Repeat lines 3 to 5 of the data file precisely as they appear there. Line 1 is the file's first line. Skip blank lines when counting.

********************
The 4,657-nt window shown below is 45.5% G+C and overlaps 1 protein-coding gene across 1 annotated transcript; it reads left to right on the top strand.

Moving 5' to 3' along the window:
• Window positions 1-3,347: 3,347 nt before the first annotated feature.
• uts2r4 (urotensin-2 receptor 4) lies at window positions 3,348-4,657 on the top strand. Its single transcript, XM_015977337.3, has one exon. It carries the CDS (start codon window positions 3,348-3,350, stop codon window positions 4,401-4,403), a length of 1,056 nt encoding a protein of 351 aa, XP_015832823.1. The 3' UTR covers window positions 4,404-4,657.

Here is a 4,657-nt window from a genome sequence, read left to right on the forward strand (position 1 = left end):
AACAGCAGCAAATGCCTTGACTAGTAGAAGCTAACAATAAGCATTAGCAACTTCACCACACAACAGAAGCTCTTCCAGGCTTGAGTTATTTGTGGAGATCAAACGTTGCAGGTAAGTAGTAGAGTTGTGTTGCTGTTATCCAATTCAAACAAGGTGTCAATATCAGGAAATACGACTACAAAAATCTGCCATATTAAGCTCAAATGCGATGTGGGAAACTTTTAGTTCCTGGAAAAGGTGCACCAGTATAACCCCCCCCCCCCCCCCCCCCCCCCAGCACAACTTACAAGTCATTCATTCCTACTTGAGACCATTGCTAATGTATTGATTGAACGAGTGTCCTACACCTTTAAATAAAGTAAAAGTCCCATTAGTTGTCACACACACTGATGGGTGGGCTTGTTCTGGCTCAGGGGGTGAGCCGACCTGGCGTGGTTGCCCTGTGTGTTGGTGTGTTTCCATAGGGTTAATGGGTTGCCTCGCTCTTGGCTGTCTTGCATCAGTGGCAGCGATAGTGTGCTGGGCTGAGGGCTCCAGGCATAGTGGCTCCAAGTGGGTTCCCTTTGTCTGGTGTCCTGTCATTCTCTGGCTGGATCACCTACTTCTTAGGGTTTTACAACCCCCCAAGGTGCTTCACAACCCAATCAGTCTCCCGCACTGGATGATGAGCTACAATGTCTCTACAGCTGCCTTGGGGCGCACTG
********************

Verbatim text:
• Window positions 1-3,347: 3,347 nt before the first annotated feature.
• uts2r4 (urotensin-2 receptor 4) lies at window positions 3,348-4,657 on the top strand. Its single transcript, XM_015977337.3, has one exon. It carries the CDS (start codon window positions 3,348-3,350, stop codon window positions 4,401-4,403), a length of 1,056 nt encoding a protein of 351 aa, XP_015832823.1. The 3' UTR covers window positions 4,404-4,657.

Here is a 4,657-nt window from a genome sequence, read left to right on the forward strand (position 1 = left end):